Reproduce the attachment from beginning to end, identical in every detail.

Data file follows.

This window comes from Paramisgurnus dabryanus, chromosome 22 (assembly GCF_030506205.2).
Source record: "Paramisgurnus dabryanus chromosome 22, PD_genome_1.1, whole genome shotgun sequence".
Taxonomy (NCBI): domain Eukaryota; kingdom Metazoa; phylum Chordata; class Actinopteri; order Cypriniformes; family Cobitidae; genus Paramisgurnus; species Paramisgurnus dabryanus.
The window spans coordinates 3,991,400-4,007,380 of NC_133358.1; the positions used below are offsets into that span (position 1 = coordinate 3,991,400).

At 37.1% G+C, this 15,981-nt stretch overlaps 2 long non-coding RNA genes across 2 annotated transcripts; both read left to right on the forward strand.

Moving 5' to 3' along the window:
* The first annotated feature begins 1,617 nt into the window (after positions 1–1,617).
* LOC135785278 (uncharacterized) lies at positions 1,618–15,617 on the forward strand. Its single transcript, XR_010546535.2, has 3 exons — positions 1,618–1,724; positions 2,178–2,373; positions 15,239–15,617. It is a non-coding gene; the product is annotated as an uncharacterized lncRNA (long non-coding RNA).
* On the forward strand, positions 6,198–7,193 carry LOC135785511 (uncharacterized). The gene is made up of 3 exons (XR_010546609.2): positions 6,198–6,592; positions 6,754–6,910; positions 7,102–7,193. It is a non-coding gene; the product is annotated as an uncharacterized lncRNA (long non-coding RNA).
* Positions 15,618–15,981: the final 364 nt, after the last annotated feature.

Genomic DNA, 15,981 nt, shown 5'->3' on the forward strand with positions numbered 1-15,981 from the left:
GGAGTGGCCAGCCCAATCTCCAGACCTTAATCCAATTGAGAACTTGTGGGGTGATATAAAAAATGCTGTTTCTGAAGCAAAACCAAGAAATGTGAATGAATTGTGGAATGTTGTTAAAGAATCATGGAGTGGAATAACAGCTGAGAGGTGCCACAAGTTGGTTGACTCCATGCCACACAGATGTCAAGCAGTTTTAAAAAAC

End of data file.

This window comes from Paramisgurnus dabryanus, chromosome 22 (assembly GCF_030506205.2).
Source record: "Paramisgurnus dabryanus chromosome 22, PD_genome_1.1, whole genome shotgun sequence".
Taxonomy (NCBI): domain Eukaryota; kingdom Metazoa; phylum Chordata; class Actinopteri; order Cypriniformes; family Cobitidae; genus Paramisgurnus; species Paramisgurnus dabryanus.
The window spans coordinates 3,991,400-4,007,380 of NC_133358.1; the positions used below are offsets into that span (position 1 = coordinate 3,991,400).

At 37.1% G+C, this 15,981-nt stretch overlaps 2 long non-coding RNA genes across 2 annotated transcripts; both read left to right on the forward strand.

Moving 5' to 3' along the window:
* The first annotated feature begins 1,617 nt into the window (after positions 1–1,617).
* LOC135785278 (uncharacterized) lies at positions 1,618–15,617 on the forward strand. Its single transcript, XR_010546535.2, has 3 exons — positions 1,618–1,724; positions 2,178–2,373; positions 15,239–15,617. It is a non-coding gene; the product is annotated as an uncharacterized lncRNA (long non-coding RNA).
* On the forward strand, positions 6,198–7,193 carry LOC135785511 (uncharacterized). The gene is made up of 3 exons (XR_010546609.2): positions 6,198–6,592; positions 6,754–6,910; positions 7,102–7,193. It is a non-coding gene; the product is annotated as an uncharacterized lncRNA (long non-coding RNA).
* Positions 15,618–15,981: the final 364 nt, after the last annotated feature.

Genomic DNA, 15,981 nt, shown 5'->3' on the forward strand with positions numbered 1-15,981 from the left:
GGAGTGGCCAGCCCAATCTCCAGACCTTAATCCAATTGAGAACTTGTGGGGTGATATAAAAAATGCTGTTTCTGAAGCAAAACCAAGAAATGTGAATGAATTGTGGAATGTTGTTAAAGAATCATGGAGTGGAATAACAGCTGAGAGGTGCCACAAGTTGGTTGACTCCATGCCACACAGATGTCAAGCAGTTTTAAAAAAC